- Block those drafts
20% of the heat lost is through drafts and poor ventilation. So, even small insulating measures like draft excluders, or thicker curtains can really make a difference. Plus you can still get them if you are on a budget. Have a look at our article on how to make your house more energy efficient. You could even get up to £2,700 in grants to help you do it. If you don’t know how efficient your home is, British Gas has a free energy savers report. Just answer some simple questions on their website and they’ll tell you how you can save.
- Turn your heating down
It’s hard to do it when it’s chilly, but turning the thermostat down a few degrees can save loads. According to the Energy Saving Trust, a reduction of just one degree can reduce bills by as much as 10%. It’s clearly worth it. So grab a big wooly jumper and socks and turn down that thermostat – even if it’s only by one degree.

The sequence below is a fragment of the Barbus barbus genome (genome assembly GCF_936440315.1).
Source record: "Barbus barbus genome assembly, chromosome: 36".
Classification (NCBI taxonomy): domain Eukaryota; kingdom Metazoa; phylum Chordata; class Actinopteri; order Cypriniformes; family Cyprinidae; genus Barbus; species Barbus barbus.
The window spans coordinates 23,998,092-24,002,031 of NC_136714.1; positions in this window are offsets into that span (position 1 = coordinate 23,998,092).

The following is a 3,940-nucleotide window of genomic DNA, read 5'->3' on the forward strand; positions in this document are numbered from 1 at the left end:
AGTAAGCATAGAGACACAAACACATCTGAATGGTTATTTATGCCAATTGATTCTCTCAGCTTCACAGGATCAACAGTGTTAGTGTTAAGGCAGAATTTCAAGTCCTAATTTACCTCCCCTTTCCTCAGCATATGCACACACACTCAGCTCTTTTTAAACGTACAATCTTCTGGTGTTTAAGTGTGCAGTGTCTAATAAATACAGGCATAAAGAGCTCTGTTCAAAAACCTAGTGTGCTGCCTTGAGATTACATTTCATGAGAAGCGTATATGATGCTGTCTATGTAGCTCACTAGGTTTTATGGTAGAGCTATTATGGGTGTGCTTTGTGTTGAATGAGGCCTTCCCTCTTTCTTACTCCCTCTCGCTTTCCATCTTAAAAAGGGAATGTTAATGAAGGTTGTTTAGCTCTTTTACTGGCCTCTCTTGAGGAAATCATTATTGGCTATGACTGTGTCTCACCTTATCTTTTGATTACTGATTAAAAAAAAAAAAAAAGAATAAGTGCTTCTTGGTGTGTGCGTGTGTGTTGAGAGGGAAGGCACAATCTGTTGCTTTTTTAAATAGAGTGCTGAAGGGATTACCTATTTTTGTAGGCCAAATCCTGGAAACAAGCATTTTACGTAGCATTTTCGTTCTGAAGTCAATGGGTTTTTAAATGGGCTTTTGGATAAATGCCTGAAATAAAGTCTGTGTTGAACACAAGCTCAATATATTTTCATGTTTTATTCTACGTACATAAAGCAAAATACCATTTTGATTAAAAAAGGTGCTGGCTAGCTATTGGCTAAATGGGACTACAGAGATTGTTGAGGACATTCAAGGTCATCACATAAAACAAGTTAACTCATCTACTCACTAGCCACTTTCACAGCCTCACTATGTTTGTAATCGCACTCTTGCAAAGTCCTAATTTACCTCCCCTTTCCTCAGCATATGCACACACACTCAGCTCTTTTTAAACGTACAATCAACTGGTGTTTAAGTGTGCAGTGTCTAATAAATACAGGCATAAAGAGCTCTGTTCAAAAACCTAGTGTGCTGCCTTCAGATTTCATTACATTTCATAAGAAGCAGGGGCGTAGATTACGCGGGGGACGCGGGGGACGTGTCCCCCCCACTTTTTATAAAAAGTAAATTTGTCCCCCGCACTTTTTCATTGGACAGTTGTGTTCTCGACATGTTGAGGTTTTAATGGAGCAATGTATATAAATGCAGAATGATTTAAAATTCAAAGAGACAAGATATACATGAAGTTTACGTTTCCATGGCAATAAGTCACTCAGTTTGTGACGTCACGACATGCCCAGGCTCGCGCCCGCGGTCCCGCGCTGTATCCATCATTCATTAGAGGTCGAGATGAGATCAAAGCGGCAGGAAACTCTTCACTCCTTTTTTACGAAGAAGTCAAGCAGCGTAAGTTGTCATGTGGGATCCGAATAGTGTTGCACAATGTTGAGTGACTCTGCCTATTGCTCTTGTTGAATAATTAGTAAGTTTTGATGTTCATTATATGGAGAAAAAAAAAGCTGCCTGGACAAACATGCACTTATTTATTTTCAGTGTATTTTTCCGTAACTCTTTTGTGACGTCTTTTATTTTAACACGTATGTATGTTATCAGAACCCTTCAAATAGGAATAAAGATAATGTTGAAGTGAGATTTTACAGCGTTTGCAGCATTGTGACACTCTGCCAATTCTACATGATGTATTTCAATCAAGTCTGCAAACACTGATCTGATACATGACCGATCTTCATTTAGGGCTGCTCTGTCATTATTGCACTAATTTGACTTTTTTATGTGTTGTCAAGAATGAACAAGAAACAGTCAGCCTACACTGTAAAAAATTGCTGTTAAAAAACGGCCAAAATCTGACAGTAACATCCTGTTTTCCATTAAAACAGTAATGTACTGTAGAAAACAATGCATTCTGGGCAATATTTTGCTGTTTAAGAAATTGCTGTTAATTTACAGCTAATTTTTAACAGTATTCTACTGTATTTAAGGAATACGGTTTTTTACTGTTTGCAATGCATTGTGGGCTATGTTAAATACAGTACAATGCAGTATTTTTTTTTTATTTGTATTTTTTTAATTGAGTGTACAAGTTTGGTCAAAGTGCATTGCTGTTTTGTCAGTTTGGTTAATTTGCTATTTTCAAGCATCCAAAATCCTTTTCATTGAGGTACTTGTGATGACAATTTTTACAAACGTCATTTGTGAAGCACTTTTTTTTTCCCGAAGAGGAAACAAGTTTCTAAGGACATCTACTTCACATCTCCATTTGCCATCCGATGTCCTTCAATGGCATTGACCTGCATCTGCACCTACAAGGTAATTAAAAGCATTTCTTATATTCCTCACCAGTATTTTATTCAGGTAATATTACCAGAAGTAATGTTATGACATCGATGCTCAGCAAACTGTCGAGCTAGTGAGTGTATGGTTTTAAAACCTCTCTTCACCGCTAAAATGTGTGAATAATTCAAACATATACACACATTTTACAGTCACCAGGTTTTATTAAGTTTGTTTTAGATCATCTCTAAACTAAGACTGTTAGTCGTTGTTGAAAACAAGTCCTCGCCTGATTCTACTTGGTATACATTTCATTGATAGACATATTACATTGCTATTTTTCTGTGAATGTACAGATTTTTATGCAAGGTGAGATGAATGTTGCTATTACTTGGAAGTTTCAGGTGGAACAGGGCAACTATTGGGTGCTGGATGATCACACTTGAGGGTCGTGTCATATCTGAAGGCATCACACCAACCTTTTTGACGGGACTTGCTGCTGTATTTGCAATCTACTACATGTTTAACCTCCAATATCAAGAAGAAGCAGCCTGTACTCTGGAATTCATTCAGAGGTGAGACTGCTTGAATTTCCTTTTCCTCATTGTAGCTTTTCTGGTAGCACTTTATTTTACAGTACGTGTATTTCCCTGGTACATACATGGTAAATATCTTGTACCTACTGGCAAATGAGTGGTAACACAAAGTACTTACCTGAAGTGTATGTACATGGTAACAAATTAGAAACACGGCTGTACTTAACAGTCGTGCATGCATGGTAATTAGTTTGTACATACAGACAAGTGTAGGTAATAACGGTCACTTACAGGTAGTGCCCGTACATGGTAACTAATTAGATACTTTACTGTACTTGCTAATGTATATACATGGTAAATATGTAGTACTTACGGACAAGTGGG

- Switch everything off
We spend £1 billion every year on powering our electrical appliances whilst they are on standby. It’s so easy just to turn them off at the mains and save money. If you don’t trust yourself to remember, there are cheap products on the market that will do it for you. We think the IntelliPanel is great. When you have your computer plugged into the master slot and then switch it off, the panel will switch off the speakers, printer, scanner or anything other connected items you have running. The television set up works the same way. Plug your television into the panel, then when you turn it off your video, games console, DVD player or anything else will be automatically switched off. Click here to see more details.
- Change energy supplier